There are many factors that go into calculating shipping costs. In addition to your internal capabilities and resources, geographic constraints, product attributes and requirements, and technology, you need to know your delivery methods, rates, supplies costs (find out more about getting free shipping supplies here) and handling fees to calculate your costs and determine how to charge for it.
1. Determine your delivery time
The delivery methods you offer customers will impact cutoff times, rates, and conversions. Some consumers will inevitably need certain products in their hands faster than others, but it’s still worth testing your offerings — from standard ground services to 2-day delivery to overnight shipping, you may be surprised to learn what resonates with your customer base.
Of course, faster delivery methods become more expensive as zones or distances increase. If you’re only shipping from one location, only orders shipped to nearby destinations can be delivered in two days via ground. Orders to farther destinations will have to go out via air shipping to guarantee 2-day delivery.
That’s why distributing your inventory and shipping from multiple regions can save you money and meet customer expectations without charging more for expedited it.
2. Get estimated costs
Shipping for small businesses can be expensive. Minimizing your costs by working with different carriers can help you compare rates for the best value. You may even qualify for greater discounted rates as you ship a higher order volume.
USPS, FedEx, and UPS use dimensional weight to calculate its charges. You will be charged for whichever is greater: the actual weight of the package or its DIM weight. It’s carriers also use zones to calculate rates based on where your package is shipped from.
So, two different points of origin shipping to the same destination can be shipped to different predetermined zones and be priced differently.
3. Determine if any shipping costs will be factored into the product cost
With so many factors impacting costs, how much you charge for shipping and handling can be very different from what other ecommerce businesses choose to charge.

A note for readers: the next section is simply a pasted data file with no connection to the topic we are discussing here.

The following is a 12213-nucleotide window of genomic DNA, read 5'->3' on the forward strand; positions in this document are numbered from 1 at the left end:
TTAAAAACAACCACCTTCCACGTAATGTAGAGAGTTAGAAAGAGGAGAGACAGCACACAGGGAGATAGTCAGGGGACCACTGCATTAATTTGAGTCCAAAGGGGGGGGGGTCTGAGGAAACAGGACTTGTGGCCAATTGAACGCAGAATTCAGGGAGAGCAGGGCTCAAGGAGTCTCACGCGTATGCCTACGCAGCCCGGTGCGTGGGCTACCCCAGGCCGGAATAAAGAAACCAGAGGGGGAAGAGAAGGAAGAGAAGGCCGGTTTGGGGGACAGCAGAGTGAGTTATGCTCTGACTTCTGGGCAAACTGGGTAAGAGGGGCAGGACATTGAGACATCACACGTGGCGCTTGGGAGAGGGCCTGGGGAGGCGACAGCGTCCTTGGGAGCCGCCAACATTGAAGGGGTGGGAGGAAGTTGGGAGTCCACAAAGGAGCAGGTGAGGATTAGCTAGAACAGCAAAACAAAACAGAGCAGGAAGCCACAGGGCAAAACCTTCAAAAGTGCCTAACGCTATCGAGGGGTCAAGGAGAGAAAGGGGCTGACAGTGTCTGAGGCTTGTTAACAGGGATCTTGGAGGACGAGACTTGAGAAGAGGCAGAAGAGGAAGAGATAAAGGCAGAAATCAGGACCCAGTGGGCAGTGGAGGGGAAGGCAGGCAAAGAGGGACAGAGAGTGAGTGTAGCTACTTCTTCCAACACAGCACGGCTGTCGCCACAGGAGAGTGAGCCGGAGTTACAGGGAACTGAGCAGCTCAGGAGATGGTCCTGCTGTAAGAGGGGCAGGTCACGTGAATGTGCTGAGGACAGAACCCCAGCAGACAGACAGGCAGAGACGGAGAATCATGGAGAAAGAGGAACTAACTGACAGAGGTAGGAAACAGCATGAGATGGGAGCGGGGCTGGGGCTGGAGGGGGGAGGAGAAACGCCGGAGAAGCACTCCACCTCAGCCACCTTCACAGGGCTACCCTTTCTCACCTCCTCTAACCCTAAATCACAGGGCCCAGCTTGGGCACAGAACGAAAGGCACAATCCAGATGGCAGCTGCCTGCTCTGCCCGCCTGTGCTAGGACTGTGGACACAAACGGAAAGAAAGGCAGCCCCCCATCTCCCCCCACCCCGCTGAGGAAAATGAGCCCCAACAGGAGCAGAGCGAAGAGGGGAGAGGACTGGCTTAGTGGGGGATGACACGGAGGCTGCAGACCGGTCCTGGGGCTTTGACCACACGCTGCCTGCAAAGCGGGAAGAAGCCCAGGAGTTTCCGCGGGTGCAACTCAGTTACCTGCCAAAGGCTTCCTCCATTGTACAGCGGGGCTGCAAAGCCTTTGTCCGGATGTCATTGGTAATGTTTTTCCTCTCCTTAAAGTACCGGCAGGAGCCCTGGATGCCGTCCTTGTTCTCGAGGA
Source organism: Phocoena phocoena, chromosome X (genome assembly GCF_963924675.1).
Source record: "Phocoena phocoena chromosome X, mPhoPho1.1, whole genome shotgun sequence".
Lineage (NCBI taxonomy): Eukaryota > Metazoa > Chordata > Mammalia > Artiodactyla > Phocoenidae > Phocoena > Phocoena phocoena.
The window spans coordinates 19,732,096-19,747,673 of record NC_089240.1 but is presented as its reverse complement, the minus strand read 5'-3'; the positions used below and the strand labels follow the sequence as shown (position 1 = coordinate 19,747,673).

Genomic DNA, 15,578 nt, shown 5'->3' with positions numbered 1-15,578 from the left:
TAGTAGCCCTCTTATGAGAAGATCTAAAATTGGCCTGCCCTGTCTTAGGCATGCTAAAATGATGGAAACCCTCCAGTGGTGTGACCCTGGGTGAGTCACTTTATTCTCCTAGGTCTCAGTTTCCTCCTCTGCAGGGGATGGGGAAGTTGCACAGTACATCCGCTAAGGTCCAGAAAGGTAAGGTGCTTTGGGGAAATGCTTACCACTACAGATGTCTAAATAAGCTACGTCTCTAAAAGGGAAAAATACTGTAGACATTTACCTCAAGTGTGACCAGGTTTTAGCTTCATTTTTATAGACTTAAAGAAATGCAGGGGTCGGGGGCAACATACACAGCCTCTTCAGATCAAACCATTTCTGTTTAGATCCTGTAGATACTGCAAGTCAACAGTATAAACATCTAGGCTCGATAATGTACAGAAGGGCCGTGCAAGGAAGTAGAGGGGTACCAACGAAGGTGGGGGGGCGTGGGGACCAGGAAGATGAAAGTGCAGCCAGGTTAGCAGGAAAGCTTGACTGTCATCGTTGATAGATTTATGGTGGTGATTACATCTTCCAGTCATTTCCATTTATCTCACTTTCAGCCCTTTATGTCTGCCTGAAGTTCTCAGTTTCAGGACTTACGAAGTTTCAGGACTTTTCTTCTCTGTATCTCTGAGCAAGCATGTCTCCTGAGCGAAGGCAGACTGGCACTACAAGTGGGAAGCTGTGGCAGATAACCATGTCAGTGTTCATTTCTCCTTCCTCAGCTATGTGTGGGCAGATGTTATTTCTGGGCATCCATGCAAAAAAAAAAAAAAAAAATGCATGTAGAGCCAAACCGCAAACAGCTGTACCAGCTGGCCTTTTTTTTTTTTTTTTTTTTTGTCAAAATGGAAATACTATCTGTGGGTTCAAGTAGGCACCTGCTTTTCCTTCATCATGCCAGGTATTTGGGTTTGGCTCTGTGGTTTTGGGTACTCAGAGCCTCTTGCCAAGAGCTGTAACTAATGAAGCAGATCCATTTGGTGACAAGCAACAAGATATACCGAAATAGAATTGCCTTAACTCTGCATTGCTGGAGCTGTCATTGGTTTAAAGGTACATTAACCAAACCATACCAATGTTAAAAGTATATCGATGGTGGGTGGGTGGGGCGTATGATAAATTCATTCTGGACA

In general, more expensive products can absorb the cost of shipping into the product price if you wish to waive it and handling fees for your customers to reduce dropoff.
For example, building a $5 shipping cost into a $100+ product may not seem like that much more money for someone who is already willing to pay $100+. However, this strategy doesn’t work as well for cheaper items that compete on price, or extremely heavy items that are generally very expensive to ship.
Think about it: If you always get your favorite bottle of shampoo for $5 and you see it offered for $10, you will likely look elsewhere before you even notice that it is free delivery is an option.
4. Add handling costs
When you receive a fulfillment quotation, the shipping company accounts for handling costs which cover the operations within a fulfillment center.
In addition to staff labor, there are indirect costs to support the infrastructure such as shelving units, pallet racks, forklifts, conveyors, warehouse management systems, taxes, utilities, office supplies, benefits, workers’ comp, liability insurance, licences, packing supplies, labels, printers, and more.
With so many variables, you may be wondering, “How much should I charge for shipping and handling?”
While the exact per-order handling fee can be difficult to calculate, you can create rough estimates by calculating your monthly operational expenses including warehouse labor, rent, and packing supplies. Then, divide this number by your average monthly volume.
For example, if your total monthly operational fees come to $5,000 and you ship 1,000 orders per month, your per-order handling cost comes to $5.
Of course, this is an oversimplified approach to calculating handling costs but can help you keep tabs on your margin. For example, if a customer spends $50 before fees and taxes, the cost of shipping is $9, and your per-order operational or handling expense is $5, then the total shipping and handling cost for the order is $14, or 28% of the order value.
The cost will change based on package weight, carrier, service chosen, and destination, so you may choose to use several figures in these calculations.
While it may seem as though you can save money by using in-house fulfillment, the truth is that managing, shipping, and handling yourself, there are many hidden costs, even a certificate of mailing can be over $1 per package shipped, including your time spent fulfilling orders — a reason many companies choose to outsource shipping and handling.
If you work with a third party, you can calculate a similar number by looking at all fulfillment costs and fees including onboarding or implementation, inventory receiving, warehousing, support, pick/pack, kitting, packaging, and shipping.